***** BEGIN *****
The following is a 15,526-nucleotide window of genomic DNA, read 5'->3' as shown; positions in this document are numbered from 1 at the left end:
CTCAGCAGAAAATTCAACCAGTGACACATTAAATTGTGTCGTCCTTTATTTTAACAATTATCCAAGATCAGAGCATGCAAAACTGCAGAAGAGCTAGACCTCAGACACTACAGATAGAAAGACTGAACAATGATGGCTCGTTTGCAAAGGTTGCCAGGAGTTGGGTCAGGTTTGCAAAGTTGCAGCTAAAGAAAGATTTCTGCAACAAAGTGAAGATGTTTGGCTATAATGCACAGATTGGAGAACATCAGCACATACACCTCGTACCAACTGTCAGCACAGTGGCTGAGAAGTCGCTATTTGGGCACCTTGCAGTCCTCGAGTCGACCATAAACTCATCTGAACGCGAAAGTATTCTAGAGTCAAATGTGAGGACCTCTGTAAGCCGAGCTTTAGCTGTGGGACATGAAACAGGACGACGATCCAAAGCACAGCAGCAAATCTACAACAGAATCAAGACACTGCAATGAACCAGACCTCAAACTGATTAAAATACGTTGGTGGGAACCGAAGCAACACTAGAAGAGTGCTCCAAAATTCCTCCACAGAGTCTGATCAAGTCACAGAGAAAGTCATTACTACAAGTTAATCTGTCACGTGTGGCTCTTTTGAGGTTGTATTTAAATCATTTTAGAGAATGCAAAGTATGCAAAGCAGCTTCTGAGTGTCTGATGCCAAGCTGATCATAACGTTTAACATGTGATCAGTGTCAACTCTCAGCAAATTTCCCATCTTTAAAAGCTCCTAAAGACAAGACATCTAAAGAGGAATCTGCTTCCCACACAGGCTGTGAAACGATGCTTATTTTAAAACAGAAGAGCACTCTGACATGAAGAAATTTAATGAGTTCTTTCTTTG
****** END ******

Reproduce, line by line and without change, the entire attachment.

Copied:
The following is a 15,526-nucleotide window of genomic DNA, read 5'->3' as shown; positions in this document are numbered from 1 at the left end:
CTCAGCAGAAAATTCAACCAGTGACACATTAAATTGTGTCGTCCTTTATTTTAACAATTATCCAAGATCAGAGCATGCAAAACTGCAGAAGAGCTAGACCTCAGACACTACAGATAGAAAGACTGAACAATGATGGCTCGTTTGCAAAGGTTGCCAGGAGTTGGGTCAGGTTTGCAAAGTTGCAGCTAAAGAAAGATTTCTGCAACAAAGTGAAGATGTTTGGCTATAATGCACAGATTGGAGAACATCAGCACATACACCTCGTACCAACTGTCAGCACAGTGGCTGAGAAGTCGCTATTTGGGCACCTTGCAGTCCTCGAGTCGACCATAAACTCATCTGAACGCGAAAGTATTCTAGAGTCAAATGTGAGGACCTCTGTAAGCCGAGCTTTAGCTGTGGGACATGAAACAGGACGACGATCCAAAGCACAGCAGCAAATCTACAACAGAATCAAGACACTGCAATGAACCAGACCTCAAACTGATTAAAATACGTTGGTGGGAACCGAAGCAACACTAGAAGAGTGCTCCAAAATTCCTCCACAGAGTCTGATCAAGTCACAGAGAAAGTCATTACTACAAGTTAATCTGTCACGTGTGGCTCTTTTGAGGTTGTATTTAAATCATTTTAGAGAATGCAAAGTATGCAAAGCAGCTTCTGAGTGTCTGATGCCAAGCTGATCATAACGTTTAACATGTGATCAGTGTCAACTCTCAGCAAATTTCCCATCTTTAAAAGCTCCTAAAGACAAGACATCTAAAGAGGAATCTGCTTCCCACACAGGCTGTGAAACGATGCTTATTTTAAAACAGAAGAGCACTCTGACATGAAGAAATTTAATGAGTTCTTTCTTTG